Carbon Tracker’s analysis does not dispute such projections for gas, especially under a business-as-usual scenario.

"But," the analysis states, "if the world is to stay within a carbon budget that limits global warming to the 2-degree Celsius U.N. target, energy companies will need to be selective over which gas projects they develop."

Moreover, "[i]nvestors should scrutinize the true potential for growth of LNG businesses over the next decade," James Leaton, Carbon Tracker’s head of research, said in a statement. "The current oversupply of LNG means there is already a pipeline of projects waiting to come on stream. It is not clear whether these will be needed and generate value for shareholders."

Industry remains confident in gas’s prospects

According to the analysis, 16 of the 20 largest LNG firms in the world are currently planning major production or terminal expansions over the next decade, many of which may prove to be uneconomical.

In North America, CTI said growth within the gas industry "could fall short of industry projections," especially forecasts that rely on expectations of new LNG terminals exporting U.S. shale gas to Asia and Europe. Maintaining lower global carbon budgets will depend in part on "avoiding the combination of U.S. shale gas being exported as LNG," Andrew Grant, CTI’s lead analyst and a co-author of the report, said in a statement.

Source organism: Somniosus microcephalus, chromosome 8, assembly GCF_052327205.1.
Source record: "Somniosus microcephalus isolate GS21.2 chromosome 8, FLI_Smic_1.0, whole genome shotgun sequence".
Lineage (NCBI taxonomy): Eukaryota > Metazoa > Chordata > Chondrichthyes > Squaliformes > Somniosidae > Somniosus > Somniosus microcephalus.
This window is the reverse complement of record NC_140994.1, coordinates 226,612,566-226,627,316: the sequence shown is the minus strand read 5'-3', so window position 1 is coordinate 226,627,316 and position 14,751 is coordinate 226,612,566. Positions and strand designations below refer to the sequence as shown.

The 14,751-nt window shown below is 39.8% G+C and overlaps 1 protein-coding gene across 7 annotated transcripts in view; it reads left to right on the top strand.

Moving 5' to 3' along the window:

Carbon Tracker estimates more than 50 percent of unneeded LNG capital expenditures through 2025 are associated with North American unconventional gas projects — like shale, tight gas and coalbed methane.

U.S. natural gas trade groups in Washington offered a measured response to Carbon Tracker’s findings, touting natural gas as a transformational carbon-cutting fuel.

"We are still reviewing the document, but our view is that the market should — and will — determine the future of LNG exports of U.S. natural gas," Dan Whitten, spokesman for America’s Natural Gas Alliance, a trade association, said of the analysis.

"The abundance of affordable natural gas from America’s shale regions has been a game changer domestically, and we expect to be a significant player in international markets, including across Europe, which will clearly benefit from as much energy diversity as possible," Whitten said in an emailed response to questions. "We are confident that greater use of natural gas will contribute to significant greenhouse gas emissions reductions worldwide."

A spokesman for the American Petroleum Institute, the leading U.S. oil and gas lobby, provided an emailed statement citing abundant domestic gas reserves.